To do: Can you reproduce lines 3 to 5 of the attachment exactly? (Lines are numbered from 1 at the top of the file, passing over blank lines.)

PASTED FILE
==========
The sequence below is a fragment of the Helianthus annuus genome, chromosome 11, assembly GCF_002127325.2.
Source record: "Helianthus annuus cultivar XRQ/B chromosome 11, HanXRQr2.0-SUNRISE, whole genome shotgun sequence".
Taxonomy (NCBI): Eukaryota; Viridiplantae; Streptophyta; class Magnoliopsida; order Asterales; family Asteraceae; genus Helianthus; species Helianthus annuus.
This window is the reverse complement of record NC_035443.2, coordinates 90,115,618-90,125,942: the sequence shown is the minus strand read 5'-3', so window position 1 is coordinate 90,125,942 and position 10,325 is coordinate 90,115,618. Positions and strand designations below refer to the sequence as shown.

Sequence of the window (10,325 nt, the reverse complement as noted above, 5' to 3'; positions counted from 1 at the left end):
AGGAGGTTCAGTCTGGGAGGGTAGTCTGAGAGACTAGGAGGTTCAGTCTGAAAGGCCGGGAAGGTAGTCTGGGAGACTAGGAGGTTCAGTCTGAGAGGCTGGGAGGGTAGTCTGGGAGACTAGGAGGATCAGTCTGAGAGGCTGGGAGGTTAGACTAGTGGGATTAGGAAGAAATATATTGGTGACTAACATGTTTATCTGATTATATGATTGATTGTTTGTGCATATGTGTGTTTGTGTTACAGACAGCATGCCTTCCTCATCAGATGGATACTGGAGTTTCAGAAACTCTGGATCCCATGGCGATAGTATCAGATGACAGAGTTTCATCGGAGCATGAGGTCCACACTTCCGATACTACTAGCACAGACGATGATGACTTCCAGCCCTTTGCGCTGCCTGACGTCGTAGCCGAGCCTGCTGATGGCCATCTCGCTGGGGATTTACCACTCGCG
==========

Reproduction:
Taxonomy (NCBI): Eukaryota; Viridiplantae; Streptophyta; class Magnoliopsida; order Asterales; family Asteraceae; genus Helianthus; species Helianthus annuus.
This window is the reverse complement of record NC_035443.2, coordinates 90,115,618-90,125,942: the sequence shown is the minus strand read 5'-3', so window position 1 is coordinate 90,125,942 and position 10,325 is coordinate 90,115,618. Positions and strand designations below refer to the sequence as shown.

Sequence of the window (10,325 nt, the reverse complement as noted above, 5' to 3'; positions counted from 1 at the left end):